I hope this letter finds you in a spirit of celebration as our national gratitude festival approaches.  I certainly have never felt more thankful, nor more hopeful in my whole life! 

With hope for a more sustainable local food system in our little zone of southeast Massachusetts, I wish you a Happy Thanksgiving!

Christy Raymond, Farmer at White Barn Farm

if the website still leaves questions unanswered feel free to contact me by personal email christyraymond@wildmail.com or phone 774-210-0359

Posted 11/16/2008 5:38pm by Christy and Chris Kantlehner.

     Goodbye "one-girl farm sprouting this year" - that was the caption on my makeshift easel/sign at my farmer's market booth this year.  I feel safe in saying the 2008 growing season is pretty much through.  There are my experimental fall crops thriving in the fields (escarole and white beans fans, take note) and the trial greens in the hoophouse doing surprisingly well, but certainly the intense pace and energy of summer is long gone. Anyone tracking my progress through my blogspot blog knows that i have not made one entry since May. Well - quite a few things have come to pass since then.  At the height of the season, I certainly teetered on the brink of sleep-deprivation driven insanity, but I feel that somehow I was able to meet most of the goals I set for this season and learn more than I could ever imagine I even needed to know.

     All in all, i gained some confidence in my ability to grow crops, and especially to make a crop plan, execute it, and keep successions coming.  I definitely was able to gain experience with all marketing styles.  I had some magic combination of farmer's markets (one local, one city), temporary roadside stand across the street from the farm, wholesale to Whole Foods in Bellingham, restaurant accounts in Providence, and a little pre-packed box for five dedicated supporters each week.  I worked pretty hard to sell what I produced on this mini quarter-acre farm or "farmette" as I like to tease.  Very little went to waste - the shelves have lots of jars of pickles and tomato puree and the freezer is packed with pesto and greens.  One very important side project was plowing the back field and seeding three acres to a cover crop of sorghum-sudan grass, for building soil organic matter.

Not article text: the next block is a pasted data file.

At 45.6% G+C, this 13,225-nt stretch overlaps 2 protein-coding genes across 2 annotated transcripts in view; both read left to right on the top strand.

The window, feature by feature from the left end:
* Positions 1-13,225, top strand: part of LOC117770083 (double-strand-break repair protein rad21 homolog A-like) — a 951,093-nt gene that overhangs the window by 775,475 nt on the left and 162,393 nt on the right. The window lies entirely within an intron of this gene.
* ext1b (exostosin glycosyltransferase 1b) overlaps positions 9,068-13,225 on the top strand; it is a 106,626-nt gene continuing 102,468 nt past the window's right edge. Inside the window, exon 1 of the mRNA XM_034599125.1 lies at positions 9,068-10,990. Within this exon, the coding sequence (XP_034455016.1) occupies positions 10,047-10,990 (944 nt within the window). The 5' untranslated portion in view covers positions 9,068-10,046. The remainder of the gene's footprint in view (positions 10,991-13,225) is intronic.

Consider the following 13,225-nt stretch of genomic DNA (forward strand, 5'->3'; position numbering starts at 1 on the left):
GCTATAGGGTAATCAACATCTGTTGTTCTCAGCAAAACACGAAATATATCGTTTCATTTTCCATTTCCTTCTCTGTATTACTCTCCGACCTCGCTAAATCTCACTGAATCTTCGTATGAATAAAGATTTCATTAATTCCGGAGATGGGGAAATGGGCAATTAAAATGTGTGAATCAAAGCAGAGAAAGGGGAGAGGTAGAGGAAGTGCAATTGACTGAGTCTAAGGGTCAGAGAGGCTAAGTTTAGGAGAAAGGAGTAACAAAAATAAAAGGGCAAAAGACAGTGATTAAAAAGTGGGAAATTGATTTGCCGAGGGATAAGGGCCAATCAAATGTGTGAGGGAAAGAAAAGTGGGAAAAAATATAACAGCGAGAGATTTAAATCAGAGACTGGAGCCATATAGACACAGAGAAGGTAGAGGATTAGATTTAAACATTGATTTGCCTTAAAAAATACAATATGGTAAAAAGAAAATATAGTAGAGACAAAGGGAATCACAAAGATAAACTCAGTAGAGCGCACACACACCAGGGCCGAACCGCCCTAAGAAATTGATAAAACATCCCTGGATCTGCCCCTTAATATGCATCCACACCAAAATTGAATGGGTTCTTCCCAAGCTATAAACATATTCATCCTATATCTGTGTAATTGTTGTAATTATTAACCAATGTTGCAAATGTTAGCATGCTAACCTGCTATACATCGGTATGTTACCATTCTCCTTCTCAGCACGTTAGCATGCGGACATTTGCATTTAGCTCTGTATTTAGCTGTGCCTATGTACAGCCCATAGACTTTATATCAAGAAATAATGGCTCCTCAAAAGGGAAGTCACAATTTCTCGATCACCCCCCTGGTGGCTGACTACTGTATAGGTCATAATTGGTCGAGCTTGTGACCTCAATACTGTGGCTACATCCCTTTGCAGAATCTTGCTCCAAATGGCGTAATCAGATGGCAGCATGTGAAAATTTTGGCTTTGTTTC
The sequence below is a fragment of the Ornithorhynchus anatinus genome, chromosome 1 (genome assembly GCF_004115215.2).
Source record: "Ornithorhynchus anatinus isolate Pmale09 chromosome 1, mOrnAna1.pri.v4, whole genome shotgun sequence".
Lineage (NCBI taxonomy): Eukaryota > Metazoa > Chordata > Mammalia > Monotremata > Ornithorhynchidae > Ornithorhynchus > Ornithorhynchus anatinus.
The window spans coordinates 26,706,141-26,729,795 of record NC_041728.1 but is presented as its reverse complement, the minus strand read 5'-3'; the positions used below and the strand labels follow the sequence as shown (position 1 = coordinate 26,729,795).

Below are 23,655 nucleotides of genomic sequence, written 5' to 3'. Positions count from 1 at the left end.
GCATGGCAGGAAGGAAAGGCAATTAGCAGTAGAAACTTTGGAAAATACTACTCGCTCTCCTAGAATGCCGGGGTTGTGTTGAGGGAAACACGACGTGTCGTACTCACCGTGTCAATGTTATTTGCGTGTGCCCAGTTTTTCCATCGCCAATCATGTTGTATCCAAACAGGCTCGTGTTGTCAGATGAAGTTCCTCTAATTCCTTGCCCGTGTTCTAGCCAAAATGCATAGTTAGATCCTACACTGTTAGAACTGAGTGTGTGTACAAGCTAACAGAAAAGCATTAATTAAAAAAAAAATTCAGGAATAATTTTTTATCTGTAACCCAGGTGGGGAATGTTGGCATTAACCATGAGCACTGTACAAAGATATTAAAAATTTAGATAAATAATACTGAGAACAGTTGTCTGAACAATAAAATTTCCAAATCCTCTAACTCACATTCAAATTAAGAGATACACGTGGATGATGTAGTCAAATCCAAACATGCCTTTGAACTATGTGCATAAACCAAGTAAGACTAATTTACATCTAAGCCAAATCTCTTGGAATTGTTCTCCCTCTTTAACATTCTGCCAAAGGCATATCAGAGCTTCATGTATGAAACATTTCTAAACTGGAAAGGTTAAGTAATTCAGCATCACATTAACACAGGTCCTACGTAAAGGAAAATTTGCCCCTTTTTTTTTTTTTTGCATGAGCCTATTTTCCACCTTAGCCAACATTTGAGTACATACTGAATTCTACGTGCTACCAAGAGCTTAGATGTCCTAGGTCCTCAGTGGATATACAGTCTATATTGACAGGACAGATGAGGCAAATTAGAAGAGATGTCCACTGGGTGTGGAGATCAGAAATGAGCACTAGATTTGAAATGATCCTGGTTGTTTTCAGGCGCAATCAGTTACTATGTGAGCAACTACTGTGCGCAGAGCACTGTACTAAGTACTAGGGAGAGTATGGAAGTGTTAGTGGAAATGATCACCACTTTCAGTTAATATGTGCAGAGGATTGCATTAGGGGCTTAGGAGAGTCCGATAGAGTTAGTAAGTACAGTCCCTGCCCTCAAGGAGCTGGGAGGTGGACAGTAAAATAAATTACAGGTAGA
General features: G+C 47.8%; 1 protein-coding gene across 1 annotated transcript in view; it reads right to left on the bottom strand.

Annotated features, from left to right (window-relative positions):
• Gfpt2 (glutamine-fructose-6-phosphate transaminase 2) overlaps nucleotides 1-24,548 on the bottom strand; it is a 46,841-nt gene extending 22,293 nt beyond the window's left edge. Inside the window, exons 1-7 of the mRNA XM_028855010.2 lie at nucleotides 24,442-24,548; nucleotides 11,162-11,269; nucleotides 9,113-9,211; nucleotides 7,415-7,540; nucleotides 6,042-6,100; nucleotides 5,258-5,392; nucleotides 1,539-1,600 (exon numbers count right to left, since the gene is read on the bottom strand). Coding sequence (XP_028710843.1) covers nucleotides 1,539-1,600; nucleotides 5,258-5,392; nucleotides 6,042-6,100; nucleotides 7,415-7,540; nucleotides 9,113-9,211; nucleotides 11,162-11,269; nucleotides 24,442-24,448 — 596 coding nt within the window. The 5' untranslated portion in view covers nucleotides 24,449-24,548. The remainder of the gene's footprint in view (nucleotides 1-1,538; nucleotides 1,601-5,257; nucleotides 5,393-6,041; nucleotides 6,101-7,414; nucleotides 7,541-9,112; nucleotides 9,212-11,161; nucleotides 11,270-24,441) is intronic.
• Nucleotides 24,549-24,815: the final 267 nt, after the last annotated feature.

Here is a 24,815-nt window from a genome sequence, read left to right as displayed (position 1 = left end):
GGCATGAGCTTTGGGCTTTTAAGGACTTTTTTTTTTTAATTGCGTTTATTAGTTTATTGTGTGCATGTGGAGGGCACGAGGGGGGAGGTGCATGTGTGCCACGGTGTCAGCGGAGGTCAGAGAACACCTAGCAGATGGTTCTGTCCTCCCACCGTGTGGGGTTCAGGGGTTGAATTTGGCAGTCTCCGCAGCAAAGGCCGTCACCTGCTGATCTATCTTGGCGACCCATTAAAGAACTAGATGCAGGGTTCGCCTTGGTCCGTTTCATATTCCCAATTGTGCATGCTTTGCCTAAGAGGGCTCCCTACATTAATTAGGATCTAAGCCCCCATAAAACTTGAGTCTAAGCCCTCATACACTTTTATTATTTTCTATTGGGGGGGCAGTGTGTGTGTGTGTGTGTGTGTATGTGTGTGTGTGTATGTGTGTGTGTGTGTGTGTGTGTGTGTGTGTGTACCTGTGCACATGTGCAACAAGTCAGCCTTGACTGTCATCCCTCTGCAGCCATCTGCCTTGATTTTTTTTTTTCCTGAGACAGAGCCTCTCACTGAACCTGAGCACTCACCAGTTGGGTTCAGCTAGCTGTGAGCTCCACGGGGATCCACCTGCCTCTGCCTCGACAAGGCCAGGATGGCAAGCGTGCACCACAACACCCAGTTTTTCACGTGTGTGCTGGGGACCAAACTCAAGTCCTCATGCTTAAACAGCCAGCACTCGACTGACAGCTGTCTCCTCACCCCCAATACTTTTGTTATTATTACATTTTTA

The first crop for 2009 has been planted in the back field - garlic! Fittingly, my new farming partner joined me to put the seeds of the future into the promising dark earth here in the heart of suburbia.  Christian Kantlehner has been farming in the area for several years, most intensely for the past two years at Stearns Farm CSA in Framingham.  I met him at an eastern Mass CRAFT (Collaborative Regional Alliance for Farmer Training) in mid-October when suddenly I realized that having lost my waitressing job and the days getting cold and short - i could squeeze in a moment for self-enrichment.  With the job description clearly written at home, i happened into a young farmer who fit it precisely. Essentially running the farm by myself (although absolutely not to minimize the enormous boost i got from my volunteers who worked a morning each week for veggies), I found it hard to be alone so much, although I loved the work and actually found great difficulty tearing myself away to visit my favorite place, the beach.  I was able to weather one year, but the idea of farming alone forever was a little discouraging.  Perhaps more importantly, in order to grow the farm towards sustainability, it would be physically impossible to do alone.  I decided to try to find someone who was a seasoned vegetable grower working at a well-established farm, who was ready to develop their own production methods and really begin farming on their own.  As I am not a great, experienced farmer I did not feel I could offer a mentorship in exchange for labor - I needed that special person who was ready to farm, who is a scholar of sustainable agriculture and anxious to apply their knowledge.  Christian's energy and enthusiasm have recharged my spirit and made the planning process for 2009 resound with hope and excitement for the future.  Our farming philosophies are absolutely congruous - we both feel strongly that putting poisons on food is bizarre, and that building amazing life-giving soil is the heart of an organic farm.  We chat farming techniques and choices constantly and reference our collections of books, journals, and especially the experienced growers in the lively farming community here in New England.

We have decided to use the Community Supported Agriculture, CSA, model as the core of our marketing for 2009.  We will offer 50 shares of the harvest, to be sold before the season begins and provided to shareholders once a week from early June to late October.  We have been working on this website, making lots of farm visits, and trying to hammer out the details of our production methods for next year.  Hurray for my newly refreshed optimism for the future of White Barn Farm!